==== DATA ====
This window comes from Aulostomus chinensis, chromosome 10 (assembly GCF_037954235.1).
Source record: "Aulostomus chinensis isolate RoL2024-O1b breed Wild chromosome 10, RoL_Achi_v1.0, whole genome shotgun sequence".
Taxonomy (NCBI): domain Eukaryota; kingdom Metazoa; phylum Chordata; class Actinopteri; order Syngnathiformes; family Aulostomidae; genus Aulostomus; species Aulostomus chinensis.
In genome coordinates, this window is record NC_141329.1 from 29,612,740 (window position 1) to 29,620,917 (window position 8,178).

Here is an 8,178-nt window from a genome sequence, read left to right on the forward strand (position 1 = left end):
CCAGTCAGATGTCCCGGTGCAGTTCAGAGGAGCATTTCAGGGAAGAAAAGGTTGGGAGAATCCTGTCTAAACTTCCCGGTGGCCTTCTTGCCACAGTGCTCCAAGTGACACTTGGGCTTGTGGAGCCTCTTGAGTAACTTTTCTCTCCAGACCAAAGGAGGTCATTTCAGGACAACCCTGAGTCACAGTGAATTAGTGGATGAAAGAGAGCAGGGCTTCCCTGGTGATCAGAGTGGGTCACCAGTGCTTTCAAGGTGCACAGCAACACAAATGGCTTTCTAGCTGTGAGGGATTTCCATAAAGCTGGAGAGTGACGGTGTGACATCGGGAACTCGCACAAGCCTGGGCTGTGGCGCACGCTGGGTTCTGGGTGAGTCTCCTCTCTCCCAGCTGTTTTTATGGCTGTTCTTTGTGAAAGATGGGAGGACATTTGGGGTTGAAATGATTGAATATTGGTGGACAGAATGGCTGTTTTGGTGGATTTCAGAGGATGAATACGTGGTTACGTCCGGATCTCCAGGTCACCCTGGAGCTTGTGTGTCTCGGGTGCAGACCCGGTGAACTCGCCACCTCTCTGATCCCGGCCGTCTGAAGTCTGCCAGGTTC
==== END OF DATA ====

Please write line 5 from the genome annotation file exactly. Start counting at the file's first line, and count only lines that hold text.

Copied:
Here is an 8,178-nt window from a genome sequence, read left to right on the forward strand (position 1 = left end):